Maureen Dowd snaps us back to REALITY with...
superb column, entitled: STATIONS OF THE CRASS
Way to go Maureen!
repostings 4 u
repostings 4 u
NYTimes.com > Opinion
STATIONS OF THE CRASS
By MAUREEN DOWD
Published: February 26, 2004
Father, forgive them, for they know not what they do.
Mel Gibson and George W. Bush are courting bigotry in the name of sanctity.
The moviemaker wants to promote "The Passion of the Christ" and the president wants to prevent the passion of the gays.
Opening on two screens: W.'s stigmatizing as political strategy and Mel's stigmata as marketing strategy.
Mr. Gibson, who told Diane Sawyer that he was inspired to make the movie after suffering through addictions, found the ultimate 12-step program: the Stations of the Cross.
I went to the first show of "The Passion" at the Loews on 84th Street and Broadway; it was about a quarter filled. This is not, as you may have read, a popcorn movie. In Latin and Aramaic with English subtitles, it's two gory hours of Jesus getting flayed by brutish Romans at the behest of heartless Jews.
Perhaps fittingly for a production that licensed a jeweler to sell $12.99 nail necklaces (what's next? crown-of-thorns prom tiaras?), "The Passion" has the cartoonish violence of a Sergio Leone Western. You might even call it a spaghetti crucifixion, "A Fistful of Nails."
Writing in The New Republic, Leon Wieseltier, the literary editor, scorns it as "a repulsive, masochistic fantasy, a sacred snuff film" that uses "classically anti-Semitic images."
I went with a Jewish pal, who tried to stay sanguine. "The Jews may have killed Jesus," he said. "But they also gave us `Easter Parade.' "
The movie's message, as Jesus says, is that you must love not only those who love you, but more importantly those who hate you.
So presumably you should come out of the theater suffused with charity toward your fellow man.
But this is a Mel Gibson film, so you come out wanting to kick somebody's teeth in.
In "Braveheart" and "The Patriot," his other emotionally manipulative historical epics, you came out wanting to swing an ax into the skull of the nearest Englishman. Here, you want to kick in some Jewish and Roman teeth. And since the Romans have melted into history . . .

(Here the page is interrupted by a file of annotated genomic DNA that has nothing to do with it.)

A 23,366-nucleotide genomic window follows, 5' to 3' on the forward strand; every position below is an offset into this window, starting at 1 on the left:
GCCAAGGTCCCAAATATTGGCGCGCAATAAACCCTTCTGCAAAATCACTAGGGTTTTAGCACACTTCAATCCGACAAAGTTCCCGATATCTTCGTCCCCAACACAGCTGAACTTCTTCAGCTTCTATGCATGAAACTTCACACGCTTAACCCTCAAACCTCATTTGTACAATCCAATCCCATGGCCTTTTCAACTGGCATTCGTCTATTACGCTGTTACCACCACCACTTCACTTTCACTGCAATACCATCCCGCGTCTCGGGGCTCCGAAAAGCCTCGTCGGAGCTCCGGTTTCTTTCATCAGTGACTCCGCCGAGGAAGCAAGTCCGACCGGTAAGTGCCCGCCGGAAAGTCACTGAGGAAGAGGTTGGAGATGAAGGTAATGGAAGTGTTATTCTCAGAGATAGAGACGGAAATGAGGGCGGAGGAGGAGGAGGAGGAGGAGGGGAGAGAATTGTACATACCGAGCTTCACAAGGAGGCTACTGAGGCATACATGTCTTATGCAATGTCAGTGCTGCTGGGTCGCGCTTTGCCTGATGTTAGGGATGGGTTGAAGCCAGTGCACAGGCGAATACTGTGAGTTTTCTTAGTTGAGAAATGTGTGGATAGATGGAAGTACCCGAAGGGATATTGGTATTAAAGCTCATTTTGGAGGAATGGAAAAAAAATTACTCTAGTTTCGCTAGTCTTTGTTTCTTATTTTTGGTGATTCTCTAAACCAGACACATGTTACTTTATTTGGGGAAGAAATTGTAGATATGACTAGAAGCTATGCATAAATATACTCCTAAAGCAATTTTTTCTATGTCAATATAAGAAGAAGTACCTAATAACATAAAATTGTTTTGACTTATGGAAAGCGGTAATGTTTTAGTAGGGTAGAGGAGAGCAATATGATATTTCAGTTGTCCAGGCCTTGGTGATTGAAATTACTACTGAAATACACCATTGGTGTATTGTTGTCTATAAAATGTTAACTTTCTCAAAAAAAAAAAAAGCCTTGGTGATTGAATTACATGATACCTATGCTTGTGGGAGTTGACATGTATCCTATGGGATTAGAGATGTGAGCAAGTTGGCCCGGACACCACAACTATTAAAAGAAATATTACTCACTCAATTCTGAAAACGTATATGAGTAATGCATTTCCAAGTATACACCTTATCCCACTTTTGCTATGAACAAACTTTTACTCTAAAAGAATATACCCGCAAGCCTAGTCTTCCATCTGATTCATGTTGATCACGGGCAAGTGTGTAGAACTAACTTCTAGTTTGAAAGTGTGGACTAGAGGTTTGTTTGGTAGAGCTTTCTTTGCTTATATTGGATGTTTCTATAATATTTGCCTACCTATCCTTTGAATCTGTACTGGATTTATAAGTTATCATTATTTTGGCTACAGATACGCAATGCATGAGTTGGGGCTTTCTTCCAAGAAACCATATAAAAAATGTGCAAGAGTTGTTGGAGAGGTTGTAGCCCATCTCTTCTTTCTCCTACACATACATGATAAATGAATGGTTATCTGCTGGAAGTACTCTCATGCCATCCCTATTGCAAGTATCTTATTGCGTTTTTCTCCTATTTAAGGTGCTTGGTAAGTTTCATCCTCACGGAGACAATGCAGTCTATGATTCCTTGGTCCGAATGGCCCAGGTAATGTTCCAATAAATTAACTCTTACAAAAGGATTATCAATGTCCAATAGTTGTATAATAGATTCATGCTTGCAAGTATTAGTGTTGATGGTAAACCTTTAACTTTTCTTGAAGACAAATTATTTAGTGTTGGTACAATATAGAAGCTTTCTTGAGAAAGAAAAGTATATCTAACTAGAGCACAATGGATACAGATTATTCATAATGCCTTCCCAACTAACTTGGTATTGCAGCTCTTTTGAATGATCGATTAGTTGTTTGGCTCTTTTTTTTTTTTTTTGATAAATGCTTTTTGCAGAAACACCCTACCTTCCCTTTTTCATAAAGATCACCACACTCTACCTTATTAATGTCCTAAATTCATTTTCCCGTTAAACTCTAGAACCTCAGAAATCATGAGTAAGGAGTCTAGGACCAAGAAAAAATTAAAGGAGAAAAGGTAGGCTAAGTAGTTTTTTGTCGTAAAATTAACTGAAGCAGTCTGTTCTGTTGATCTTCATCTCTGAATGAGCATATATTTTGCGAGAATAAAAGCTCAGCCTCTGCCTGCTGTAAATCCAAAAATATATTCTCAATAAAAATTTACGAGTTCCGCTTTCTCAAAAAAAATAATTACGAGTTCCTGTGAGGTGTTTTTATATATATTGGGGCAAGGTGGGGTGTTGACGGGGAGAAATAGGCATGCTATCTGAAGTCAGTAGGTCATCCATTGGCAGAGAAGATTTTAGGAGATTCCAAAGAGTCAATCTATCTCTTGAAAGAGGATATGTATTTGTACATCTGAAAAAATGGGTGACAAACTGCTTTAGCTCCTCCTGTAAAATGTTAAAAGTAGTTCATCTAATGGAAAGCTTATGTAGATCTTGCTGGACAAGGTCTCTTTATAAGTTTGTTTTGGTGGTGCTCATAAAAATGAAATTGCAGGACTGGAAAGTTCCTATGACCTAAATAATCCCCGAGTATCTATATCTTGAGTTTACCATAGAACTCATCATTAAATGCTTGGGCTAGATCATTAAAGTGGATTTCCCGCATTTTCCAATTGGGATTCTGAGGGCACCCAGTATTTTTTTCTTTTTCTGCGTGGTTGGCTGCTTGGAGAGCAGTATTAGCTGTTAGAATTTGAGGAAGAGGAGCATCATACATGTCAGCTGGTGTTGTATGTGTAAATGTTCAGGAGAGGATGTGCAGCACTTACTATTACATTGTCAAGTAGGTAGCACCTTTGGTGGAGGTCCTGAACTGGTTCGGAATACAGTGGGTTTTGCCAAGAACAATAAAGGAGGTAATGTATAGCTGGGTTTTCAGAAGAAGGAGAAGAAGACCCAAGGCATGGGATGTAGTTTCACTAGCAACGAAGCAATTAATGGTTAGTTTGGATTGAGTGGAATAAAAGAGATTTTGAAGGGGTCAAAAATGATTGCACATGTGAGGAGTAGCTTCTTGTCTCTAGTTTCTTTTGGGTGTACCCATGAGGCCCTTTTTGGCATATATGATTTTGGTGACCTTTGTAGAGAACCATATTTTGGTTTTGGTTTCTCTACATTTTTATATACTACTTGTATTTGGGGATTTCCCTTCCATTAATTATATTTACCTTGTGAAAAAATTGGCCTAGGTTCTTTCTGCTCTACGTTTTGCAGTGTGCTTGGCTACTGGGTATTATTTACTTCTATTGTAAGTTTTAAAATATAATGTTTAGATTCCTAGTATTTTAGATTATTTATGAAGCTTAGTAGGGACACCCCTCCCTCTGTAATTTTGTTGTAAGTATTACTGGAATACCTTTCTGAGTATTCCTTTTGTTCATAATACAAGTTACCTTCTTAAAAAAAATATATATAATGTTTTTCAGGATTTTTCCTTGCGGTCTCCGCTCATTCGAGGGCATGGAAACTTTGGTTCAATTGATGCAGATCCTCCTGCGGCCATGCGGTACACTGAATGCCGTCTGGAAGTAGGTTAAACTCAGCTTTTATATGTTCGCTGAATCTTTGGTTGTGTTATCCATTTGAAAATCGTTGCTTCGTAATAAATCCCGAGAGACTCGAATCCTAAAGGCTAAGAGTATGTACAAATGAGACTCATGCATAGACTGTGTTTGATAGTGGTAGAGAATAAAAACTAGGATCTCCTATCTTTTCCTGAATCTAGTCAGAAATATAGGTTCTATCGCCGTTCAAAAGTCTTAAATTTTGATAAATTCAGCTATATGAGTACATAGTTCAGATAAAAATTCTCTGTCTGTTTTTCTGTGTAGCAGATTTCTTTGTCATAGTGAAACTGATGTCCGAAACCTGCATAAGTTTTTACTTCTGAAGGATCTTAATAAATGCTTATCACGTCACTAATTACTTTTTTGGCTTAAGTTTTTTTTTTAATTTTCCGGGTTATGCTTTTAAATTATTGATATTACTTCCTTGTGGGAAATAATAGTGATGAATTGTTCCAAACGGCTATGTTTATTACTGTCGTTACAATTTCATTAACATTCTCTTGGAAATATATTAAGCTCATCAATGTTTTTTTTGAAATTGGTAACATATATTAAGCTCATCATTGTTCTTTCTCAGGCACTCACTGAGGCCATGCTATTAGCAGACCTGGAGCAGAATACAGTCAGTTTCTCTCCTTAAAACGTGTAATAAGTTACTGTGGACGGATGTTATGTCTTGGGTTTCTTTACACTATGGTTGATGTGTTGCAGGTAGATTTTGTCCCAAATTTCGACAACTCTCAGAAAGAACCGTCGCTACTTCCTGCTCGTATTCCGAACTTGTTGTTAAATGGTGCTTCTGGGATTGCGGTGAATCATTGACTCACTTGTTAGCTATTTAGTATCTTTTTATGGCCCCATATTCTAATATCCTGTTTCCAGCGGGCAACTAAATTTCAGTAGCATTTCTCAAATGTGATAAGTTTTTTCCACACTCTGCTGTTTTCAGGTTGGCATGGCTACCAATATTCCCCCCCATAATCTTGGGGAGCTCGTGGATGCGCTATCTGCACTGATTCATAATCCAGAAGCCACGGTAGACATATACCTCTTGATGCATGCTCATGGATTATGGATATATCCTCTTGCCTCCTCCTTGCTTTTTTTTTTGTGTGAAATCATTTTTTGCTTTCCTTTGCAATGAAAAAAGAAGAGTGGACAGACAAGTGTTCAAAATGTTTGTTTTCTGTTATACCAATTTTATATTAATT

Like Mr. Gibson, Mr. Bush is whipping up intolerance but calling it a sacred cause.
At first, the preacher-in-chief resisted conservative calls for a constitutional ban on gay marriage. He felt, as Jesus put it in the Gibson script (otherwise known as the Gospels), "If it is possible, let this chalice pass from me."
But under pressure from the Christian right, he grabbed the chalice with both hands and swigged — seeking to set a precedent in codifying discrimination in the Constitution, a document that in the past has been amended to correct discrimination by giving fuller citizenship rights to blacks, women and young people.
If the president is truly concerned about preserving the sanctity of marriage, as one of my readers suggested, why not make divorce illegal and stone adulterers?
Our soldiers are being killed in Iraq; Osama's still on the loose; jobs are being exported all over the world; the deficit has reached biblical proportions.
And our president is worrying about Mars and marriage?
When reporters tried to pin down White House spokesman Scott McClellan yesterday on why gay marriage is threatening, he spouted a bunch of gobbledygook about "the fabric of society" and civilization.
The pols keep arguing that institutions can't be changed when, in fact, they change all the time. Haven't they ever heard of the institution of slavery?
The government should not be trying to legislate what's sacred.
When Bushes get in trouble, they look around for a politically advantageous bogeyman. Lee Atwater tried to make Americans shudder over the prospect of Willie Horton arriving on their doorstep; and now Karl Rove wants Americans to shudder at the prospect of a lesbian — Dick Cheney's daughter Mary, say — setting up housekeeping next door with her "wife."
When it comes to the Bushes' willingness to stir up base instincts of the base, it is as it was.
As the Max von Sydow character said in Woody Allen's "Hannah and Her Sisters," while watching a TV evangelist appealing for money: "If Jesus came back and saw what's going on in his name, he'd never stop throwing up."
contribute to this article
add comment to discussion